This is unfortunate, because there are really 3 major components to successful weight loss: 1) nutrition, 2) motivation and psychological issues, and 3) exercise. The weight loss companies don't fully handle one of these three key components. They skirt the issue. They'll sell you exercise balls, pedometers, exercise tapes, exercise books, mats, clothing, and they'll give you exercise information and tips online or even via the phone. But, that's about as far as most go.
Some companies, such as Jenny Craig, go a little further, since their counselors are now trained and certified by The Cooper Institute, a well-known and respected fitness organization. In addition, phone support services offered by companies such as Medifast and Nutri-System may be staffed in part by personal trainers. Counseling is getting better, but it's still difficult to find a counselor who has in-depth knowledge of: nutrition, motivational skills, and exercise physiology. They usually know one or two, but not all three.
Summary of Health Club-Based Weight Loss Programs
In the United States there are about 18,000 health clubs operating today. A substantial share of them offers some kind of weight loss plan, in addition to just exercise. The reality is that most people that join health clubs are there to lose or maintain weight. The industry’s trade group "IHRSA" further reports that 32.8 million Americans are paying dues to be members of health clubs. Of these members, 51.6% are women. IHRSA reports that the big growth segment today is people over age 55, more of whom are exercising for quality of life concerns, not to lose weight.
Approximately 9,265 health clubs in the U.S. today are estimated by BestDietForMe.com to offer some form of weight loss or nutritional counseling program (about 52% of all clubs).
Health clubs such as Ballys Fitness, the YMCA, Curves and others find adding weight loss to be a "natural" for members, since the dieter has access to exercise facilities and expertise, as well as nutrition information -- a combination that’s rarely available at the typical commercial weight loss center.
According to Club Industry magazine... "Many club owners spend almost no money on paid advertising. One owner says that 90% of his new customers are referred by current or former clients.
Health clubs also recognize that they need to offer programs for pregnant women, the excessively overweight and older people. Nutrition service vendors say baby boomers will demand a greater variety of weight-management products, as they grow older and heavier.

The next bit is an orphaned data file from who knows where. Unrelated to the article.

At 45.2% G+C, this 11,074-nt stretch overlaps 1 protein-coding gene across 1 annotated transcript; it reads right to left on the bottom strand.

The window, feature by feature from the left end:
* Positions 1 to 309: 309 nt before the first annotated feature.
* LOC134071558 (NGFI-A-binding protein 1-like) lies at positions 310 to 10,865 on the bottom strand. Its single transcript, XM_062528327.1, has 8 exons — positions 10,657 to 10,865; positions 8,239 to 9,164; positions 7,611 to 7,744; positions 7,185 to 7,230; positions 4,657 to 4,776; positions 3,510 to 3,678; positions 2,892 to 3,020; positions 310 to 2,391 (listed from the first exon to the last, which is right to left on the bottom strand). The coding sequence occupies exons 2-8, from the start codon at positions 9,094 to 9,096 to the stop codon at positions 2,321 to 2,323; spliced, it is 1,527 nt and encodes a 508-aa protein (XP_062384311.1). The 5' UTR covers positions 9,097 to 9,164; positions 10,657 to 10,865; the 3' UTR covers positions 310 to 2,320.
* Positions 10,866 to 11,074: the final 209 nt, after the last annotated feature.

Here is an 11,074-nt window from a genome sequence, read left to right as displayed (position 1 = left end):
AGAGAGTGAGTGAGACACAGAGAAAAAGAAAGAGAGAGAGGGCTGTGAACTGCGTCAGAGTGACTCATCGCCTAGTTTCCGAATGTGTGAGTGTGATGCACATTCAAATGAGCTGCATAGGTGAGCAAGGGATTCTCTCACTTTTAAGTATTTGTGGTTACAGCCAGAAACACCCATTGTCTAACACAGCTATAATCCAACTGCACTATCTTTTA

Another telling quote: "We have all of them here in the area: Jenny Craig, Diet Center, Weight Watchers," ...But we don’t see them as competition. We get a lot of referrals from them because they see us as offering the exercise component they don’t. When we opened seven years ago our marketing strategy was to go to each of the commercial weight loss centers and offer to give talks on exercise and weight loss."
Exercise is NOT a primary component of most weight loss programs. There’s a big void between Jenny Craig, for example, and health clubs, say club owners. The health club is in a unique position to work with one of the weight loss clinics. For example, when one purchases a Jenny Craig diet program they could get a membership in a health club.
Some clubs hire a professional counselor or train an existing staff member to provide nutrition information. At other locations, a registered dietitian (RD) or nutritionist offers counseling, then gives the club a percentage of fees in exchange for free office space. Other strategies include homemade or turnkey programs, or simply selling non-prescription nutritional supplements and weight loss aids. Yet another alternative is to join forces with a commercial weight loss center.
According to consultants and industry insiders, fitness clubs are only beginning to aggressively market themselves as weight management and nutrition centers. Consumers sometimes talk about the Curves diet, for example. There really is no specific Curves diet since this is a health club chain. Club Industry reported that many club owners are focusing on current members to launch new weight loss programs. While media attention builds interest in the program, the "facilitator" (group leader) is the main reason why people stay with or leave the program (The same is true for popular group leaders in commercial diet programs).
Health club industry consultants also estimates that 50% of health cubs today offer some type of weight loss program, and they point out that they run the gamut in style, content and price. Frequently, they’re not called "diet" programs, but "nutrition" programs. All such programs are based on proper nutrition coupled with exercise. Personal trainers are getting involved as well, being bundled with a club’s nutrition program.
According to consultants, the most successful programs are found in health clubs where nutrition, fitness and weight management programming are the central themes to all other member activities. The typical price for a 12-week program with one-on-one counseling usually ranges from $129-299. Most health club owners undervalue their weight management programs. However, most clubs discover that the price of their weight management plan, in addition to the cost of a membership, still comes out less than fees charged by the large commercial weight loss clinics.
Associations | Eating Disorders | Weight Loss Info | Weight Loss Counselors | Meal Replacements | Diet Frauds | Stress Management | Diet Pills Report | Diet Books | Diet Infomercials | Diet Websites | The Non-Diet Movement
Diabetes & Weight Loss | Pregnancy & Weight Gain | Smoking Cessation & Dieting | Dieting for a Wedding | Diets & Medical Conditions | Diet Food Home Delivery Services | Self Improvement & Diet | Food Allergies & Weight Loss
Diet Books | Dietitians | Diet Pills | Family Weight Loss | Fasting Programs | Health Club Diets | Meal Replacements | Pregnancy and Weight Gain | Guidelines For Choosing The Best & Safest Diet Programs